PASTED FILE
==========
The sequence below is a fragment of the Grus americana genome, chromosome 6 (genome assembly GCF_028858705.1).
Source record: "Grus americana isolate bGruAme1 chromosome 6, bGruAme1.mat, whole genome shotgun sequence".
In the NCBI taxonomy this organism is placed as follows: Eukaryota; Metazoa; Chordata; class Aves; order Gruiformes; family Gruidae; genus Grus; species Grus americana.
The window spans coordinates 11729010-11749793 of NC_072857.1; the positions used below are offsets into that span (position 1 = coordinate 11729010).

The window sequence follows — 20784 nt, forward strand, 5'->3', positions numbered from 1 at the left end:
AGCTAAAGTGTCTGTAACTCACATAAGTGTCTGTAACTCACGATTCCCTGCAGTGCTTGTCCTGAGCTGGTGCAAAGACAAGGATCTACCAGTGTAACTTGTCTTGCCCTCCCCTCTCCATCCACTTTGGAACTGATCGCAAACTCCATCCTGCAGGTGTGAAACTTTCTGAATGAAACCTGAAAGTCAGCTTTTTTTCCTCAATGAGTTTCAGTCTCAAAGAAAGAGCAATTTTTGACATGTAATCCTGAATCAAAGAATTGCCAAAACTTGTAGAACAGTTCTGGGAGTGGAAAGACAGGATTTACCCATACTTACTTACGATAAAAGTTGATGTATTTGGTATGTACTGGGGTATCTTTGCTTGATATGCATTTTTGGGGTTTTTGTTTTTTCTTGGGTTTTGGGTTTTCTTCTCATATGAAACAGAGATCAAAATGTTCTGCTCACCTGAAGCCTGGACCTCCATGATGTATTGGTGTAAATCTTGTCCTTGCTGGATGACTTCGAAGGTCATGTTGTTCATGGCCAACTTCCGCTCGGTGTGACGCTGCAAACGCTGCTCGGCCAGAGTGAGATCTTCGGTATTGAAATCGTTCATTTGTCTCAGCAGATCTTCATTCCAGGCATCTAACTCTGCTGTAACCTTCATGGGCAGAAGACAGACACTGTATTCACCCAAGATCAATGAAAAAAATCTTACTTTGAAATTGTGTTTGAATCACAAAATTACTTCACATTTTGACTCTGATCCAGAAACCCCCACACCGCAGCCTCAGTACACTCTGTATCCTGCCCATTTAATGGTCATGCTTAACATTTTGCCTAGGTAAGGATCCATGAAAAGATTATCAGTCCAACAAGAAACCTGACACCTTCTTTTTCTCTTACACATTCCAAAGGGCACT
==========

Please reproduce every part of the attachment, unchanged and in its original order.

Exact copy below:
The sequence below is a fragment of the Grus americana genome, chromosome 6 (genome assembly GCF_028858705.1).
Source record: "Grus americana isolate bGruAme1 chromosome 6, bGruAme1.mat, whole genome shotgun sequence".
In the NCBI taxonomy this organism is placed as follows: Eukaryota; Metazoa; Chordata; class Aves; order Gruiformes; family Gruidae; genus Grus; species Grus americana.
The window spans coordinates 11729010-11749793 of NC_072857.1; the positions used below are offsets into that span (position 1 = coordinate 11729010).

The window sequence follows — 20784 nt, forward strand, 5'->3', positions numbered from 1 at the left end:
AGCTAAAGTGTCTGTAACTCACATAAGTGTCTGTAACTCACGATTCCCTGCAGTGCTTGTCCTGAGCTGGTGCAAAGACAAGGATCTACCAGTGTAACTTGTCTTGCCCTCCCCTCTCCATCCACTTTGGAACTGATCGCAAACTCCATCCTGCAGGTGTGAAACTTTCTGAATGAAACCTGAAAGTCAGCTTTTTTTCCTCAATGAGTTTCAGTCTCAAAGAAAGAGCAATTTTTGACATGTAATCCTGAATCAAAGAATTGCCAAAACTTGTAGAACAGTTCTGGGAGTGGAAAGACAGGATTTACCCATACTTACTTACGATAAAAGTTGATGTATTTGGTATGTACTGGGGTATCTTTGCTTGATATGCATTTTTGGGGTTTTTGTTTTTTCTTGGGTTTTGGGTTTTCTTCTCATATGAAACAGAGATCAAAATGTTCTGCTCACCTGAAGCCTGGACCTCCATGATGTATTGGTGTAAATCTTGTCCTTGCTGGATGACTTCGAAGGTCATGTTGTTCATGGCCAACTTCCGCTCGGTGTGACGCTGCAAACGCTGCTCGGCCAGAGTGAGATCTTCGGTATTGAAATCGTTCATTTGTCTCAGCAGATCTTCATTCCAGGCATCTAACTCTGCTGTAACCTTCATGGGCAGAAGACAGACACTGTATTCACCCAAGATCAATGAAAAAAATCTTACTTTGAAATTGTGTTTGAATCACAAAATTACTTCACATTTTGACTCTGATCCAGAAACCCCCACACCGCAGCCTCAGTACACTCTGTATCCTGCCCATTTAATGGTCATGCTTAACATTTTGCCTAGGTAAGGATCCATGAAAAGATTATCAGTCCAACAAGAAACCTGACACCTTCTTTTTCTCTTACACATTCCAAAGGGCACT